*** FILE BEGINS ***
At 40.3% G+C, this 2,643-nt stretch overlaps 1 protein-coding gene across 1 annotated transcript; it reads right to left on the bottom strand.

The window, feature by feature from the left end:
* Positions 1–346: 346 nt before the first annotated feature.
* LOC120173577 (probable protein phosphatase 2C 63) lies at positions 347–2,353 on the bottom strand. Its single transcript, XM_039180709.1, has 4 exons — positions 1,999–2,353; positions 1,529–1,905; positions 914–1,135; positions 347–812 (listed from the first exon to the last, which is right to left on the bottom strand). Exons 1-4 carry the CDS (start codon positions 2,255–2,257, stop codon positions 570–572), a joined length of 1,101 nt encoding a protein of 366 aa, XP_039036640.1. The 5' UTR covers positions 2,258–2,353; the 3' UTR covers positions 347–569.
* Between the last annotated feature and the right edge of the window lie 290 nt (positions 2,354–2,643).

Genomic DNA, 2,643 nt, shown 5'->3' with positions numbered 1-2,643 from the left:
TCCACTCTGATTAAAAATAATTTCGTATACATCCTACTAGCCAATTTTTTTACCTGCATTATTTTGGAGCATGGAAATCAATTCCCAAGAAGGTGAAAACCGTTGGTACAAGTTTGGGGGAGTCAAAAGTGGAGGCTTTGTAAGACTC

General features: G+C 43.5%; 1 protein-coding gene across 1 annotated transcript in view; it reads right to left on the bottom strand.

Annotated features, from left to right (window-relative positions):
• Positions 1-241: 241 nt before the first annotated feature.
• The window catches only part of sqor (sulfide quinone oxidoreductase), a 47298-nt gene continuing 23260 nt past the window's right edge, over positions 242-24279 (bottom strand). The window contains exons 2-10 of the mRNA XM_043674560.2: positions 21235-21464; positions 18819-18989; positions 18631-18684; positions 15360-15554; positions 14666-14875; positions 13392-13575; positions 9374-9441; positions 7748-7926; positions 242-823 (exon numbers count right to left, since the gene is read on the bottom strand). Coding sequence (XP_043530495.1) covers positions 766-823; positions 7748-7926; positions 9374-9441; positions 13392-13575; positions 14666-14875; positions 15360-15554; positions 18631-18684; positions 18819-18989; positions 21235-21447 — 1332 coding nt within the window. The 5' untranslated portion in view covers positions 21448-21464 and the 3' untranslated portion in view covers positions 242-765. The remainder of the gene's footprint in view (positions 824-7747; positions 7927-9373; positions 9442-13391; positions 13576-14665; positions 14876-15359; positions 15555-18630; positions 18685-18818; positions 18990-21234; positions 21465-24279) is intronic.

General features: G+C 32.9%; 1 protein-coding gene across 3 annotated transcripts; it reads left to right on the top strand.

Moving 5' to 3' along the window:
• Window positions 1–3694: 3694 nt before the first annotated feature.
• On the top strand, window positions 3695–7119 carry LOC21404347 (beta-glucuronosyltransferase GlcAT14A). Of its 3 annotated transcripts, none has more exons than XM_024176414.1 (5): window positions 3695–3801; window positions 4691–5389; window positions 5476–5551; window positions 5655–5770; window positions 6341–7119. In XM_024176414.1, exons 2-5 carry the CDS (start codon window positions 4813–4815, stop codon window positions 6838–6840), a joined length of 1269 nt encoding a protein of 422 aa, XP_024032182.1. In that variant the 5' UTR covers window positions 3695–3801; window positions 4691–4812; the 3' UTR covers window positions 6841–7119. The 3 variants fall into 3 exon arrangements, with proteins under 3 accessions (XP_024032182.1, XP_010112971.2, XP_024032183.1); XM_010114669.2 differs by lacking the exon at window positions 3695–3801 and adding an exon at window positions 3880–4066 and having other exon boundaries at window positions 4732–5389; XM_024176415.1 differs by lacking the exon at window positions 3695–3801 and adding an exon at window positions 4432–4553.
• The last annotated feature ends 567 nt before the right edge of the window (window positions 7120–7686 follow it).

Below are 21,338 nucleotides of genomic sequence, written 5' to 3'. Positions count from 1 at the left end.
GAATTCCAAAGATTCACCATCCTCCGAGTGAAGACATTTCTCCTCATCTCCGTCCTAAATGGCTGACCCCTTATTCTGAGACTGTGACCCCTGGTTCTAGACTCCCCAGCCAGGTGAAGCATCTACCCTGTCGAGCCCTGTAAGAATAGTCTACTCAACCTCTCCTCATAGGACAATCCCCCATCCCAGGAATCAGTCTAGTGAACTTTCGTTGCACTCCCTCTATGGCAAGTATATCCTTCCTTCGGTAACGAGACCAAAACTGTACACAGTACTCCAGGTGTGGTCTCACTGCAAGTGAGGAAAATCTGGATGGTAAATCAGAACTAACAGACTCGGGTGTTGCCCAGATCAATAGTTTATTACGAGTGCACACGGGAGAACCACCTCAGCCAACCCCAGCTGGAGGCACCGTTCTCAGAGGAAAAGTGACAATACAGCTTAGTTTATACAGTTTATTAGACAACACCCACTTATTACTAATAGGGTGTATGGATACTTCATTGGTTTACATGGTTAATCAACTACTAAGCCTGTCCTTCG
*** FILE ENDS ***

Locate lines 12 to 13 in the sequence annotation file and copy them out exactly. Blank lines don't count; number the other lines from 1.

General features: G+C 32.9%; 1 protein-coding gene across 3 annotated transcripts; it reads left to right on the top strand.

Moving 5' to 3' along the window: